Current recommendations on developing hardware for OpenXR?


I’ve seen that there is meant to be a standardised device plugin interface in a later version of the OpenXR spec, but it hasn’t been released yet. Is there any current recommendation for developing device drivers for OpenXR?

Thanks in advance.

If you’re looking to develop a headset, the recommendation is to write a runtime. You can start with Monado, the open-source runtime/runtime-construction-kit that I help lead at Collabora:

If you’re looking to do an input device, your best bet for now is to reach out to individual runtime vendors. I’d love to have a standard for input-device plugins, and one would be more likely (in my opinion) to be adopted, but there isn’t one yet. Monado would also be a place this could be prototyped if you wanted to help drive the effort.

Thanks for the response - I’m more looking to do input devices (specifically controllers).

Does this mean that a formal device plugin interface is likely not going to be part of the specification and instead is going to be adopted in some form of extension?

The way Khronos specs in general work is as a core spec with extensions. In some cases, functionality follows a path from vendor extension → multi-vendor (EXT) extension → Khronos ratified (KHR) extension, sometimes continuing to integrate into a future core specification:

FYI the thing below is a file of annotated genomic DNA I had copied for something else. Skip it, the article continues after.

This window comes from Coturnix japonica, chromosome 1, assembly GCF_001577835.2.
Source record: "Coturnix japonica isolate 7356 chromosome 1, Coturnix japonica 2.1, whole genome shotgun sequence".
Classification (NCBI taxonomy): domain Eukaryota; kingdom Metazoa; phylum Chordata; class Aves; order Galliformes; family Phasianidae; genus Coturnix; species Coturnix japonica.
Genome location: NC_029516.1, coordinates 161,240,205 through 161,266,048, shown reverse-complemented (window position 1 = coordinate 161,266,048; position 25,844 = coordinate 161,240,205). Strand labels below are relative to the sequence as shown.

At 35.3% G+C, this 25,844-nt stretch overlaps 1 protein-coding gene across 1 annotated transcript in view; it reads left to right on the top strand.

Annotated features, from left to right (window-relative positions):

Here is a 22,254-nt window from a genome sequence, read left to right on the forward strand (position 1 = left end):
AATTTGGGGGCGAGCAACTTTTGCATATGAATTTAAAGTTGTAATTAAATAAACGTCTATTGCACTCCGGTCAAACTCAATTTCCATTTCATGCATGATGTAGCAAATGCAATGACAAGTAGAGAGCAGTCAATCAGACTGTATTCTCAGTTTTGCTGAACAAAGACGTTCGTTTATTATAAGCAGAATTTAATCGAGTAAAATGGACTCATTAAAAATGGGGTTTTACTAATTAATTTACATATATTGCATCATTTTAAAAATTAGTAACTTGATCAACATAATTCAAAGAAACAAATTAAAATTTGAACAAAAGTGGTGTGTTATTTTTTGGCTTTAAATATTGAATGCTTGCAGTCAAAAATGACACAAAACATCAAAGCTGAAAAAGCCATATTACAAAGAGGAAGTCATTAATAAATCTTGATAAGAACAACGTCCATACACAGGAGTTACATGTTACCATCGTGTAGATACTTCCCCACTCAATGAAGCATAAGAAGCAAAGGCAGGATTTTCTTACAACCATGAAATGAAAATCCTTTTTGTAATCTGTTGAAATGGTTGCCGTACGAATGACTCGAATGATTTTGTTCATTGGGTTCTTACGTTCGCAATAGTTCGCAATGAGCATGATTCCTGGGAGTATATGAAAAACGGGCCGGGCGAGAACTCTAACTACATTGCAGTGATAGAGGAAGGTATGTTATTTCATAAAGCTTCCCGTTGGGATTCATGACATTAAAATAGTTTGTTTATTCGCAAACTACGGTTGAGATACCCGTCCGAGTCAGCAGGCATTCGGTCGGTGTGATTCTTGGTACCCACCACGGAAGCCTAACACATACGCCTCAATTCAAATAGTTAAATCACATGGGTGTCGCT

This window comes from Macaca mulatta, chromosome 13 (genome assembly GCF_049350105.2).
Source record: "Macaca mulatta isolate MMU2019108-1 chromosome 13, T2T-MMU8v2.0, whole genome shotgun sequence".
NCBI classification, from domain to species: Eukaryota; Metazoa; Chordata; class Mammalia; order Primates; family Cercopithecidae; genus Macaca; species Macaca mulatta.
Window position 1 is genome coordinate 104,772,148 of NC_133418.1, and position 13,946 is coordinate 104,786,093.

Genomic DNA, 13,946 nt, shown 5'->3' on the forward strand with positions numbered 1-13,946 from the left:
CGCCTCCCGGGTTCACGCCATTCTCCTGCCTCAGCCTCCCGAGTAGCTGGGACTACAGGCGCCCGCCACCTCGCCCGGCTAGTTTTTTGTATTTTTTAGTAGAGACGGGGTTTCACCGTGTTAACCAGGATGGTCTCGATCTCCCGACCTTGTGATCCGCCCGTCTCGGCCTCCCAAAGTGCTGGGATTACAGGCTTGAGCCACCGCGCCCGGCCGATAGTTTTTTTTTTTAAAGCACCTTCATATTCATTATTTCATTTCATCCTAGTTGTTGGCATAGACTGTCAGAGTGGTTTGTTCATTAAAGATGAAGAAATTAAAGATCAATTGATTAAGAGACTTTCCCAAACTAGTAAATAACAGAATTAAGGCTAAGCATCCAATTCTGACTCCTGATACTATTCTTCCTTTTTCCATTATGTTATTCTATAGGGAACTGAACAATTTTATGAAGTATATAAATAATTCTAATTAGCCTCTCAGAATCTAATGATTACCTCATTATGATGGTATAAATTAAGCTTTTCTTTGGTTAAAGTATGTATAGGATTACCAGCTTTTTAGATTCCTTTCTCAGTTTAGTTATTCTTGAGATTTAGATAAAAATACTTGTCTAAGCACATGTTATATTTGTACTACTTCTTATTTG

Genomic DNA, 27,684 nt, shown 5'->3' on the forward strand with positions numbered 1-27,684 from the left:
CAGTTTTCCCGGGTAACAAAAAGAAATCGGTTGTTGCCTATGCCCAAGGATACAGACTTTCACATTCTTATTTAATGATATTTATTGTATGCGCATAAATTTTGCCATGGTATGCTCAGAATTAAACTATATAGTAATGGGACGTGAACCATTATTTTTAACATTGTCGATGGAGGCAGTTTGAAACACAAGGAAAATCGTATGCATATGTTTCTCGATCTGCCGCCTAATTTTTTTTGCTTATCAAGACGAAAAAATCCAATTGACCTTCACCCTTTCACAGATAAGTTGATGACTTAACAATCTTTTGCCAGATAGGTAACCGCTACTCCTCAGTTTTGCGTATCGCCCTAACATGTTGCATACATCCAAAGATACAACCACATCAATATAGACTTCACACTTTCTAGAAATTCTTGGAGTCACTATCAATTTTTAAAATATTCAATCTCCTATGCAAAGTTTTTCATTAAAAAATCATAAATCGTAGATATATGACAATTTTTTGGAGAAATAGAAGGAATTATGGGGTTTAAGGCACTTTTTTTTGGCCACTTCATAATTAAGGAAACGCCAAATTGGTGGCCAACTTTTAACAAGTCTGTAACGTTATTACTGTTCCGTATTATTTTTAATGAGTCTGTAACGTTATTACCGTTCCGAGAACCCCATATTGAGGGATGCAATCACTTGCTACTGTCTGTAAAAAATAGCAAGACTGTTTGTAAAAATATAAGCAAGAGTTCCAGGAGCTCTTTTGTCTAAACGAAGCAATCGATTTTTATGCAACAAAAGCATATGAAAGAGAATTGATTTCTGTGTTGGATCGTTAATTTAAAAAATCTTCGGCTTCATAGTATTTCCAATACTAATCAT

In the case of OpenXR, in order to support multiple graphics APIs, all graphics API-specific support is in extensions, so you can’t actually have a useful runtime without at least providing one extension (a graphics binding or headless). Extensions allow things to be optional: I imagine that while some runtime vendors might implement an input device extension, not all would (think of all-in-one devices or other resource-constrained things). Additionally, providing an input device would require a very different API than the core app-focused API, so it’s likely that e.g. a device plugin might only use xrCreateInstance and some accessory functions (xrStringToPath, etc) from the core spec and otherwise use a separate set of functions. (I’ve made an input device API for an older pre-OpenXR VR API, OSVR, and it is possible to make it pretty simple device APIs. There’s also the prior work of the SteamVR interfaces, though we’d avoid the headset-related APIs.) It’s possible it might be a non-extension, optional part of a future spec release, but given that our model for optional parts of the spec is an extension, I’d anticipate a KHR extension to be the end goal, even though its usage would differ from how the app-focused extensions would be.